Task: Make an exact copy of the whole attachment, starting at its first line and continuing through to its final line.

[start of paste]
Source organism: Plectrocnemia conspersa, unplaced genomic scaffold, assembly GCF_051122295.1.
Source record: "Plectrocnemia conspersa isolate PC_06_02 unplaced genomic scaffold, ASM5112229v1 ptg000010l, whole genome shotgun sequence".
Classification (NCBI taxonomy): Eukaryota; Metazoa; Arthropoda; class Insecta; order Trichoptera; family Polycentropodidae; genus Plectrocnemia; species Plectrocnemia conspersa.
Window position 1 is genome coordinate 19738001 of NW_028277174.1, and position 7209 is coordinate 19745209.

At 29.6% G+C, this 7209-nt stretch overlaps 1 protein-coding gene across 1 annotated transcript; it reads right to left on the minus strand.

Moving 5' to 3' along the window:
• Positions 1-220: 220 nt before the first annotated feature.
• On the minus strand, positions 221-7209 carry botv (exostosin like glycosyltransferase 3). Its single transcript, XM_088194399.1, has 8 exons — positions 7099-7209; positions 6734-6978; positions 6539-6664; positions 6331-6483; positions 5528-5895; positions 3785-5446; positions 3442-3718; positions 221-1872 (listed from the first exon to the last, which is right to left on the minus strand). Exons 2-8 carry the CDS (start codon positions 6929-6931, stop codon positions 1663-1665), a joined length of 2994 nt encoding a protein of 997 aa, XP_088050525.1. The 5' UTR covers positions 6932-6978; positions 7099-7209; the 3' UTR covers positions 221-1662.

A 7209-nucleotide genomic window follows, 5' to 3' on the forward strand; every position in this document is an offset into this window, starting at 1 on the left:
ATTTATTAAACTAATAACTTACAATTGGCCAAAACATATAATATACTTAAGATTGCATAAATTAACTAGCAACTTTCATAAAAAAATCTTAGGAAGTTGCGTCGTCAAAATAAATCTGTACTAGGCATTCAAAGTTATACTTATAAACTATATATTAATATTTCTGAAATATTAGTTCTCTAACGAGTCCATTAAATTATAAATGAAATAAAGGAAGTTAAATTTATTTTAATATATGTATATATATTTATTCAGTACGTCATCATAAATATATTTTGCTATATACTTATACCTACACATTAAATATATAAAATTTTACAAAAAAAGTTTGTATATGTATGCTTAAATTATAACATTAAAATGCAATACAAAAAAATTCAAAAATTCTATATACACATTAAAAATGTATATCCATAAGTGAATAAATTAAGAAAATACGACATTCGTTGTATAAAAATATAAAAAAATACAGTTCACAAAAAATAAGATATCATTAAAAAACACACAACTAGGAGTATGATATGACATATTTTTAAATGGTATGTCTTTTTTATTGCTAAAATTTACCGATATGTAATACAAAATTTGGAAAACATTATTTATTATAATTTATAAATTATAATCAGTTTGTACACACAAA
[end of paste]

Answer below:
Source organism: Plectrocnemia conspersa, unplaced genomic scaffold, assembly GCF_051122295.1.
Source record: "Plectrocnemia conspersa isolate PC_06_02 unplaced genomic scaffold, ASM5112229v1 ptg000010l, whole genome shotgun sequence".
Classification (NCBI taxonomy): Eukaryota; Metazoa; Arthropoda; class Insecta; order Trichoptera; family Polycentropodidae; genus Plectrocnemia; species Plectrocnemia conspersa.
Window position 1 is genome coordinate 19738001 of NW_028277174.1, and position 7209 is coordinate 19745209.

At 29.6% G+C, this 7209-nt stretch overlaps 1 protein-coding gene across 1 annotated transcript; it reads right to left on the minus strand.

Moving 5' to 3' along the window:
• Positions 1-220: 220 nt before the first annotated feature.
• On the minus strand, positions 221-7209 carry botv (exostosin like glycosyltransferase 3). Its single transcript, XM_088194399.1, has 8 exons — positions 7099-7209; positions 6734-6978; positions 6539-6664; positions 6331-6483; positions 5528-5895; positions 3785-5446; positions 3442-3718; positions 221-1872 (listed from the first exon to the last, which is right to left on the minus strand). Exons 2-8 carry the CDS (start codon positions 6929-6931, stop codon positions 1663-1665), a joined length of 2994 nt encoding a protein of 997 aa, XP_088050525.1. The 5' UTR covers positions 6932-6978; positions 7099-7209; the 3' UTR covers positions 221-1662.

A 7209-nucleotide genomic window follows, 5' to 3' on the forward strand; every position in this document is an offset into this window, starting at 1 on the left:
ATTTATTAAACTAATAACTTACAATTGGCCAAAACATATAATATACTTAAGATTGCATAAATTAACTAGCAACTTTCATAAAAAAATCTTAGGAAGTTGCGTCGTCAAAATAAATCTGTACTAGGCATTCAAAGTTATACTTATAAACTATATATTAATATTTCTGAAATATTAGTTCTCTAACGAGTCCATTAAATTATAAATGAAATAAAGGAAGTTAAATTTATTTTAATATATGTATATATATTTATTCAGTACGTCATCATAAATATATTTTGCTATATACTTATACCTACACATTAAATATATAAAATTTTACAAAAAAAGTTTGTATATGTATGCTTAAATTATAACATTAAAATGCAATACAAAAAAATTCAAAAATTCTATATACACATTAAAAATGTATATCCATAAGTGAATAAATTAAGAAAATACGACATTCGTTGTATAAAAATATAAAAAAATACAGTTCACAAAAAATAAGATATCATTAAAAAACACACAACTAGGAGTATGATATGACATATTTTTAAATGGTATGTCTTTTTTATTGCTAAAATTTACCGATATGTAATACAAAATTTGGAAAACATTATTTATTATAATTTATAAATTATAATCAGTTTGTACACACAAA